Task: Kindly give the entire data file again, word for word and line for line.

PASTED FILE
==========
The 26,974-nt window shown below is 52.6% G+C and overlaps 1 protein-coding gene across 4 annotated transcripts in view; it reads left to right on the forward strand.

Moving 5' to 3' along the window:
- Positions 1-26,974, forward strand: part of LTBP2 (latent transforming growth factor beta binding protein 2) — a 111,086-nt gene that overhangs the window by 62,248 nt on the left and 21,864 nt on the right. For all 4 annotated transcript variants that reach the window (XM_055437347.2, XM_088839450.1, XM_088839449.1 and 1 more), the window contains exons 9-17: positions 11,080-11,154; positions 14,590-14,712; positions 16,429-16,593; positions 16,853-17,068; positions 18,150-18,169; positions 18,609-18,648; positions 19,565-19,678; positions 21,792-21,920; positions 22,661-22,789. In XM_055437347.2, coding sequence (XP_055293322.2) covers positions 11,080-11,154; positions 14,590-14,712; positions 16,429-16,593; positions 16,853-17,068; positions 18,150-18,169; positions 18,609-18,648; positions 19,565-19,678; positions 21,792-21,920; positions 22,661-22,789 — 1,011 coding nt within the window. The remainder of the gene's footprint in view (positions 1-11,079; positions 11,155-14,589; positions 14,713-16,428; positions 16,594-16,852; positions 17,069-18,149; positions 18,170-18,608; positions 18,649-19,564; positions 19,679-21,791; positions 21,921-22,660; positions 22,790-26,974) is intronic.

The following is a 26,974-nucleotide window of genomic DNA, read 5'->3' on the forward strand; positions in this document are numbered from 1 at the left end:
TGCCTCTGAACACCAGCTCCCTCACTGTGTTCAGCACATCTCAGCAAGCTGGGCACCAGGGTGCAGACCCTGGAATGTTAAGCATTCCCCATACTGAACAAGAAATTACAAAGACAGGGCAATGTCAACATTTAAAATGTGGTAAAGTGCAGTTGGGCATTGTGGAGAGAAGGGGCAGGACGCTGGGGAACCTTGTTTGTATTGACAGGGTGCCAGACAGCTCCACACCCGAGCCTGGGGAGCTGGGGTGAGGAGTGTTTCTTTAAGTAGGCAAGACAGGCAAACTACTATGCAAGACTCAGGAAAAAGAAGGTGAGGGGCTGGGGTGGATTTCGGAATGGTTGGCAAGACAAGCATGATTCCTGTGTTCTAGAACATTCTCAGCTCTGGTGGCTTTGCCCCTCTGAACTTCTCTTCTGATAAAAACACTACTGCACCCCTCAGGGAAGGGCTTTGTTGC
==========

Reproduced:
The 26,974-nt window shown below is 52.6% G+C and overlaps 1 protein-coding gene across 4 annotated transcripts in view; it reads left to right on the forward strand.

Moving 5' to 3' along the window:
- Positions 1-26,974, forward strand: part of LTBP2 (latent transforming growth factor beta binding protein 2) — a 111,086-nt gene that overhangs the window by 62,248 nt on the left and 21,864 nt on the right. For all 4 annotated transcript variants that reach the window (XM_055437347.2, XM_088839450.1, XM_088839449.1 and 1 more), the window contains exons 9-17: positions 11,080-11,154; positions 14,590-14,712; positions 16,429-16,593; positions 16,853-17,068; positions 18,150-18,169; positions 18,609-18,648; positions 19,565-19,678; positions 21,792-21,920; positions 22,661-22,789. In XM_055437347.2, coding sequence (XP_055293322.2) covers positions 11,080-11,154; positions 14,590-14,712; positions 16,429-16,593; positions 16,853-17,068; positions 18,150-18,169; positions 18,609-18,648; positions 19,565-19,678; positions 21,792-21,920; positions 22,661-22,789 — 1,011 coding nt within the window. The remainder of the gene's footprint in view (positions 1-11,079; positions 11,155-14,589; positions 14,713-16,428; positions 16,594-16,852; positions 17,069-18,149; positions 18,170-18,608; positions 18,649-19,564; positions 19,679-21,791; positions 21,921-22,660; positions 22,790-26,974) is intronic.

The following is a 26,974-nucleotide window of genomic DNA, read 5'->3' on the forward strand; positions in this document are numbered from 1 at the left end:
TGCCTCTGAACACCAGCTCCCTCACTGTGTTCAGCACATCTCAGCAAGCTGGGCACCAGGGTGCAGACCCTGGAATGTTAAGCATTCCCCATACTGAACAAGAAATTACAAAGACAGGGCAATGTCAACATTTAAAATGTGGTAAAGTGCAGTTGGGCATTGTGGAGAGAAGGGGCAGGACGCTGGGGAACCTTGTTTGTATTGACAGGGTGCCAGACAGCTCCACACCCGAGCCTGGGGAGCTGGGGTGAGGAGTGTTTCTTTAAGTAGGCAAGACAGGCAAACTACTATGCAAGACTCAGGAAAAAGAAGGTGAGGGGCTGGGGTGGATTTCGGAATGGTTGGCAAGACAAGCATGATTCCTGTGTTCTAGAACATTCTCAGCTCTGGTGGCTTTGCCCCTCTGAACTTCTCTTCTGATAAAAACACTACTGCACCCCTCAGGGAAGGGCTTTGTTGC